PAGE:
Sunday, June 9 Cape Cod Bay, Plymouth Details
An ON–THE–WATER RALLY to celebrate World Oceans Day and shine a light on the environmental impacts to Cape Cod Bay caused by Entergy’s Pilgrim Nuclear Power Station.
Rally begins at noon outside the security buoys near Pilgrim Station in Plymouth, Massachusetts. Launch from wherever you’d like, but we will have two launch sites and safety stations set up in Plymouth with the help of the Coast Guard Auxiliary. Don’t have access to a boat? There will be ways for everyone to participate.
More information at www.capecodbaywatch.org/flotilla
Sunday, May 19 | 6:30 pm
Chikako Nishiyama, from the village of Kawauchi in Fukushima Prefecture, Japan, is making a trip to New England to offer her eye-witness report on the Fukushima nuclear disaster. Kawauchi is about 15 miles southwest of the stricken Fukushima nuclear reactors. The 2,300 people who lived there were evacuated. A year later they were told it was safe to return, but most still stayed away, fearing radioactive contamination. Now two years later, there are still many who have not returned.
Chikako has been an outspoken and very courageous critic of TEPCO’s and the Japanese government’s whole handling of this disaster (not to mention their actions, or non-actions that allowed the disaster to happen in the first place). She most certainly has first-hand accounts, of her own travail as wells as of others of her village. Her son is a firefighter in his early twenties, assigned to go back to patrol the village before the evacuation order was lifted. He is still stationed in Kawauchi, and Chikako is quite concerned for his health.
Today, the official edict is that the village is now safe enough for people to return, but Chikako believes that this is a policy that sacrifices her village people’s lives. She will explain how a lot of money is at stake, and that her local government is choosing to maintain their interests over well-beings of people and the natural world. Her house still sits in Kawauchi, but she doesn’t intend to live there ever again. She is currently working to find locales in the western part of Japan where those who want to relocate can start new lives in a more sustainable and healthy environment.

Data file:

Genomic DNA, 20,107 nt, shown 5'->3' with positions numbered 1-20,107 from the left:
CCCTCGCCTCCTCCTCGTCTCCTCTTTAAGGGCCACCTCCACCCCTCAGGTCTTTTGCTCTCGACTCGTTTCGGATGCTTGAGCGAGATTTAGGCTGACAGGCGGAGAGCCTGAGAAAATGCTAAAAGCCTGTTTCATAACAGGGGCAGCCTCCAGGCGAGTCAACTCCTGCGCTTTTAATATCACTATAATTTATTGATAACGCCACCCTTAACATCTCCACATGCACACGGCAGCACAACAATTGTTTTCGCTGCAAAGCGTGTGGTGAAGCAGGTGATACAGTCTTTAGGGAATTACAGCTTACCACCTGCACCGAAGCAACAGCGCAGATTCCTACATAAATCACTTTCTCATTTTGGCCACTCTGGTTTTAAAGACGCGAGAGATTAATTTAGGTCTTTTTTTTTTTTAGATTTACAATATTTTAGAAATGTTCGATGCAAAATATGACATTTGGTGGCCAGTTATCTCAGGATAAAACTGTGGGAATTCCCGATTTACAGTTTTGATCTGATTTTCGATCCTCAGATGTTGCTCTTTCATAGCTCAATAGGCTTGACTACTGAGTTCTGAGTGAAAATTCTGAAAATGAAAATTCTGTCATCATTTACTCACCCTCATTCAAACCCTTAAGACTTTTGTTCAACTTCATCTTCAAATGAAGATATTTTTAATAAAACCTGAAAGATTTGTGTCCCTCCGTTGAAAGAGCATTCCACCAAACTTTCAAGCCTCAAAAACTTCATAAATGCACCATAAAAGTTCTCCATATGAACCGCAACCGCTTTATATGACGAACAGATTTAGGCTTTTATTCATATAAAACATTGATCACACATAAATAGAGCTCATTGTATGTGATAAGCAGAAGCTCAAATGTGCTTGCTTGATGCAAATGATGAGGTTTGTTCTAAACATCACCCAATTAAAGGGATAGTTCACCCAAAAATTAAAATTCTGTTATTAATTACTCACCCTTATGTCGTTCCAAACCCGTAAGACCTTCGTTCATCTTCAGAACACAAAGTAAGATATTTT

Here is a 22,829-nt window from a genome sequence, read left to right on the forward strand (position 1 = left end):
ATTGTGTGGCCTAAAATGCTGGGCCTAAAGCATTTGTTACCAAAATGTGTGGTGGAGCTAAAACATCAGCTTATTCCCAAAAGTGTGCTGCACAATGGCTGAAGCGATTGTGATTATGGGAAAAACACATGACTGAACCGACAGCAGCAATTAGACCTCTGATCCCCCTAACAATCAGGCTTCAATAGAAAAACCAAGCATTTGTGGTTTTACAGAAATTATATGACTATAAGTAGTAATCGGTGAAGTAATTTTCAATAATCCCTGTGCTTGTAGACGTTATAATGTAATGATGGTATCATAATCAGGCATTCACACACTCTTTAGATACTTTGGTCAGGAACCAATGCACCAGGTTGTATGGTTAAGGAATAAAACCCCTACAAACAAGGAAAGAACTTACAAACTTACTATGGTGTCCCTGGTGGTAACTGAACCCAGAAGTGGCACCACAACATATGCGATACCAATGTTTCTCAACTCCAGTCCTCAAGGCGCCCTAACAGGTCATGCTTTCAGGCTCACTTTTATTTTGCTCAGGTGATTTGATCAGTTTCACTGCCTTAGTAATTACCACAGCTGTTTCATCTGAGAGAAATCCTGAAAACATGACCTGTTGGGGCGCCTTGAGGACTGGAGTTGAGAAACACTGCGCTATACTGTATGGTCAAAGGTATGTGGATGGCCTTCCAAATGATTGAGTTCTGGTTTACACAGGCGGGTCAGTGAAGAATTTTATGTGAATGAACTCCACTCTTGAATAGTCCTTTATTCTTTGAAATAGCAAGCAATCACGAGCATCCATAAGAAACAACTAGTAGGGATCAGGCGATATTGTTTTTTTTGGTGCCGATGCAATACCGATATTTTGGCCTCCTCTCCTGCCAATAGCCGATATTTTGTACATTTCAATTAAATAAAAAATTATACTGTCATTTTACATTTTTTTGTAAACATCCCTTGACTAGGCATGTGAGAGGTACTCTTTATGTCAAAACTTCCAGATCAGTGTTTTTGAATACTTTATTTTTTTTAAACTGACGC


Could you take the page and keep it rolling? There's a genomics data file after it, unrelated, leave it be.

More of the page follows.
Translating Chikako’s story will be Chiho Kaneko. Born in Japan’s Iwate Prefecture (about 150 miles north of the Fukushima Dai-ichi reactors) and graduating from Hokkaido University with a degree in agronomy, Chiho moved to the U.S. in 1993 and became an interpreter/translator, visual artist, musician, and columnist for a Japanese daily newspaper. Her most recent trip to Japan was last fall, her fourth visit since the March 11, 2011 nuclear meltdowns.
Nishiyama will speak and answer questions starting at 6:30 pm. The event is free and open to all. Here is an event flyer to download and share: ChikakoTalk-May19.pdf